"WTC View" was written/directed/produced by gay novelist Brian Sloane, who first produced it for a New York City stage festival, using the same actors who appear in the film. The story is loosely based on true events, as he actually had advertised his downtown Manhattan apartment to share the day before the attacks.
In my opinion, the film is an understated yet emotionally powerful masterpiece, with remarkable performances from its cast of young actors. Although it takes place solely in Eric's apartment, it incorporates photos of the post-9/11 New York City in its segues between scenes, but wisely avoids any scenes of the attacks or Ground Zero. If you are going to see one "WTC" film this year, make it this one. Five bold stars out of five.
This is a MUST see, skillfully made with REAL heart
Robert Nunez | WEST HOLLYWOOD, CA USA | 01/18/2007
(5 out of 5 stars)
"This is SO worth seeing. I was hesitant, thinking it would be a gloom-fest. But instead, I found myself very moved by a beautifully acted, written and photographed film. It really needs to be seen.
Each cast member was a joy to watch. (You may recognize the film's star from Ugly Betty, or you may not because he is so different in this film.) The dialogue was better than realistic, retaining the immediacy and energy from it's stage roots. The photography and colors were poetic. Rarely does such a human story get so well made. After seeing the DVD last Saturday, I e-mailed all my friends about it.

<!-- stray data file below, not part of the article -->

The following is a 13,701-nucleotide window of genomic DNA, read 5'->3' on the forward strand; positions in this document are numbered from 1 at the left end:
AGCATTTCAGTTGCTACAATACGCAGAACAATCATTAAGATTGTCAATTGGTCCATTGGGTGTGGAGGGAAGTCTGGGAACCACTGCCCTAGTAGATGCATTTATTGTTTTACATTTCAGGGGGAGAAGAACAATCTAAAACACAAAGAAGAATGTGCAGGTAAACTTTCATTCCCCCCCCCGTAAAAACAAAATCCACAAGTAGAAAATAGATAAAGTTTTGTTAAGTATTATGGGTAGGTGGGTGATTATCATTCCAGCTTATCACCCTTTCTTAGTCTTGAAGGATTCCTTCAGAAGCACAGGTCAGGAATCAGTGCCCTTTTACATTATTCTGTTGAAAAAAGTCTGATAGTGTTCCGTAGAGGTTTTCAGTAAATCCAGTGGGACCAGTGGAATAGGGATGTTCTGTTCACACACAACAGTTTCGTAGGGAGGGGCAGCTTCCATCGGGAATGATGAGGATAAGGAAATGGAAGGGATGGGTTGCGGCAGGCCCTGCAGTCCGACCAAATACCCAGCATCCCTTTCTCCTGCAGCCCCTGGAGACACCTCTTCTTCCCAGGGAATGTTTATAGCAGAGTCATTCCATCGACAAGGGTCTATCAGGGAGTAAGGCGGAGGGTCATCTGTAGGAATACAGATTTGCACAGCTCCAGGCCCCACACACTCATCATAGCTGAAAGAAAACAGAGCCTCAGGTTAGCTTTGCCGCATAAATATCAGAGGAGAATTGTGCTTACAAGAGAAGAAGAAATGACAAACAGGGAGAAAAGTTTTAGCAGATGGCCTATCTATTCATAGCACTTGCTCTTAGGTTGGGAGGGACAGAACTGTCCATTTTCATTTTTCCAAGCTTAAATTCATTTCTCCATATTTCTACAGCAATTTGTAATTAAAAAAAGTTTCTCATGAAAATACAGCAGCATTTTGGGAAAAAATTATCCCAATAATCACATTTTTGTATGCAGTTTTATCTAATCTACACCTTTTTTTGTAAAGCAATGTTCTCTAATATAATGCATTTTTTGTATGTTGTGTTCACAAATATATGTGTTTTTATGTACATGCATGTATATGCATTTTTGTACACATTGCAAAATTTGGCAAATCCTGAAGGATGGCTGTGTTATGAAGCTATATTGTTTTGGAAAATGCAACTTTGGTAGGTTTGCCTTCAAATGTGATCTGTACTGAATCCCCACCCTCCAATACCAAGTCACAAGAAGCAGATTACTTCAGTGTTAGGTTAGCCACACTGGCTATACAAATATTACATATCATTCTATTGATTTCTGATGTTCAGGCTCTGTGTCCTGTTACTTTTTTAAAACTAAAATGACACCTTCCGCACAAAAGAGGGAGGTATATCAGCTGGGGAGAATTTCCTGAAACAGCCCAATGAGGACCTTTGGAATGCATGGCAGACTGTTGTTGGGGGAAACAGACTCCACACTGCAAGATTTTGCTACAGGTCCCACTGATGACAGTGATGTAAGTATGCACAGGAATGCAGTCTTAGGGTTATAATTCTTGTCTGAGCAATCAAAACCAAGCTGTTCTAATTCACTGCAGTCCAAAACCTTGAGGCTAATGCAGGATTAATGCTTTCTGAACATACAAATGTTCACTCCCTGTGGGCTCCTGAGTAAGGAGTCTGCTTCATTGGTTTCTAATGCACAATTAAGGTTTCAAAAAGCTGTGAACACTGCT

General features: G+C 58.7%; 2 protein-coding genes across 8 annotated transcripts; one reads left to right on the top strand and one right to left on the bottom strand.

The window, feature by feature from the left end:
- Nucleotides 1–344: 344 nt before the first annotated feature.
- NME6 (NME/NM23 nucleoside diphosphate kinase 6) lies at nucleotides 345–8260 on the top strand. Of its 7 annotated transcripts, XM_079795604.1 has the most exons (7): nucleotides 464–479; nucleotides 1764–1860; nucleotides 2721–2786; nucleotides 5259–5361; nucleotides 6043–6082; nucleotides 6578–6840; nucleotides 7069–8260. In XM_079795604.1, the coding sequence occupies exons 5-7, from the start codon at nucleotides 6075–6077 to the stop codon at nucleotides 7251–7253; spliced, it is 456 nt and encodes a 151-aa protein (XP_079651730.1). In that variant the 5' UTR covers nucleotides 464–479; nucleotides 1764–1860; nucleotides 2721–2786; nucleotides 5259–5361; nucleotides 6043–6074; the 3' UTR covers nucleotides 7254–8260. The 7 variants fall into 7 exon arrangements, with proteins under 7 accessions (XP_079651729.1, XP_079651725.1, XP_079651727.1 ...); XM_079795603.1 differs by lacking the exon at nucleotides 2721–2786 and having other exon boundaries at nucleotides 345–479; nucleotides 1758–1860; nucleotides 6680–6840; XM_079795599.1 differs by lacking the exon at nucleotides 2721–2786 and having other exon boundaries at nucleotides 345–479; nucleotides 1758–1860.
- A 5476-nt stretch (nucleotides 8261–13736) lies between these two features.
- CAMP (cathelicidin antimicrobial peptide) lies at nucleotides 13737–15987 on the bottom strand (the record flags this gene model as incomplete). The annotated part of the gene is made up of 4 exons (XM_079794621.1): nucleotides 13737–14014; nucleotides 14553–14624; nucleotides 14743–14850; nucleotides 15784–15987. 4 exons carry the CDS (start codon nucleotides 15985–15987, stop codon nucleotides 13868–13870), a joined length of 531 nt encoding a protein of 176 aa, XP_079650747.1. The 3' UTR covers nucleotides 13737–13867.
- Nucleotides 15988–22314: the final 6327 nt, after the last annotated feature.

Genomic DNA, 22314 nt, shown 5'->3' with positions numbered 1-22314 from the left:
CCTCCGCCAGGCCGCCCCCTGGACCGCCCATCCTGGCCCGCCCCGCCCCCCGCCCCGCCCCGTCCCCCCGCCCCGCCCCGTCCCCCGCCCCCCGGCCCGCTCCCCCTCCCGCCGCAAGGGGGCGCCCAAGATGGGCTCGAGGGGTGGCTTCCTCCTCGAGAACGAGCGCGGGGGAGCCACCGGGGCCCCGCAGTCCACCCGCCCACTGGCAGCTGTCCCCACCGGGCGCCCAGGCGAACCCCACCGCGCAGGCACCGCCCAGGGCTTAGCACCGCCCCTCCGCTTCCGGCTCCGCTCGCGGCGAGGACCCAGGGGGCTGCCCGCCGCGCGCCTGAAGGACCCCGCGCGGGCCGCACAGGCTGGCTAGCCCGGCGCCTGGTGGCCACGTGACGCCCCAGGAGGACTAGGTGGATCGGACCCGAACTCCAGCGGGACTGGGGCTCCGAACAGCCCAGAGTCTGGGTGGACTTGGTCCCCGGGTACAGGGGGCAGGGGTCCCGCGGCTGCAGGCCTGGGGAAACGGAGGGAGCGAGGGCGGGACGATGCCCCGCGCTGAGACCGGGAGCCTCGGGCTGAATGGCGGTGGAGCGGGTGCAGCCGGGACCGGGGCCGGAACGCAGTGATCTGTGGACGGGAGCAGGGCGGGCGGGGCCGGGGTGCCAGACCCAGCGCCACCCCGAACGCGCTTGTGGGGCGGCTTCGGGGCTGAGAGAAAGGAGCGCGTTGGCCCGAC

This is more than entertaining. When I see a film like this, I remember why I love movies so much. It is a real contribution to our culture."
barry | Boston, MA United States | 10/30/2006
(4 out of 5 stars)
"I must admit that processing emotions over the whole 9/11 incident and its aftermath has been a difficult process for me. This movie certainly helped me release some pent up and confused emotions.
Overall, I found this subtle film captivating with raw emotion and excellent acting. So much is dealt with when such a topic is approached and the chosen plot line of seeking a roommate for a premise was genius.
This must have been an overpowering experience in play form and the only reason I gave it 4 and not 5 stars is because it 90% succeeds as a transfer to film.
There are very few characters and the viewer must be prepared to think and absorb all the intensense emotions while viewing. As I stated, I found all the acting to be superior except for the female friend. She was the only one who made it appear as if she was still on a stage and taking cues from the director. I found her performance flat and so different from all the others.
Otherwise an exceptional film. This writer, producer and director Brian Sloan also made I THINK I DO - a wonderful gay romantic film that is one of my all time favorite gay movies. A very talented and inspired man here.